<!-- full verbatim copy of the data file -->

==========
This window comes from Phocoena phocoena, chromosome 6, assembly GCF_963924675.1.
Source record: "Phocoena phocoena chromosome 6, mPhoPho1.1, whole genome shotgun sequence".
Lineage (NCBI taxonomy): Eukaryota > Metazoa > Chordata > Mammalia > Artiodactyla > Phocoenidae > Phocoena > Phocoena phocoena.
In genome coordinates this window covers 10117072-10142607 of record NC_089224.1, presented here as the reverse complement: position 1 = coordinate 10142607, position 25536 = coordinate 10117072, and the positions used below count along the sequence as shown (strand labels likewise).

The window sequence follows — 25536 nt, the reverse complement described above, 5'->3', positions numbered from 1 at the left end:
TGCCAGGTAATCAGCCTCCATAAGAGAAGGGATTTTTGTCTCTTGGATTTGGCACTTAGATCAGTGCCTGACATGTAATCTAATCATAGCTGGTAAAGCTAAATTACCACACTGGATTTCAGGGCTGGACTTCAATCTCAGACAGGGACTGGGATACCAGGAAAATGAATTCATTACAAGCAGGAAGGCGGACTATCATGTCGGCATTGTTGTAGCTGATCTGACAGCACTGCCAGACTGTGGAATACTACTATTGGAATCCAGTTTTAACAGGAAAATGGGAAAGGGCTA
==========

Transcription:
This window comes from Phocoena phocoena, chromosome 6, assembly GCF_963924675.1.
Source record: "Phocoena phocoena chromosome 6, mPhoPho1.1, whole genome shotgun sequence".
Lineage (NCBI taxonomy): Eukaryota > Metazoa > Chordata > Mammalia > Artiodactyla > Phocoenidae > Phocoena > Phocoena phocoena.
In genome coordinates this window covers 10117072-10142607 of record NC_089224.1, presented here as the reverse complement: position 1 = coordinate 10142607, position 25536 = coordinate 10117072, and the positions used below count along the sequence as shown (strand labels likewise).

The window sequence follows — 25536 nt, the reverse complement described above, 5'->3', positions numbered from 1 at the left end:
TGCCAGGTAATCAGCCTCCATAAGAGAAGGGATTTTTGTCTCTTGGATTTGGCACTTAGATCAGTGCCTGACATGTAATCTAATCATAGCTGGTAAAGCTAAATTACCACACTGGATTTCAGGGCTGGACTTCAATCTCAGACAGGGACTGGGATACCAGGAAAATGAATTCATTACAAGCAGGAAGGCGGACTATCATGTCGGCATTGTTGTAGCTGATCTGACAGCACTGCCAGACTGTGGAATACTACTATTGGAATCCAGTTTTAACAGGAAAATGGGAAAGGGCTA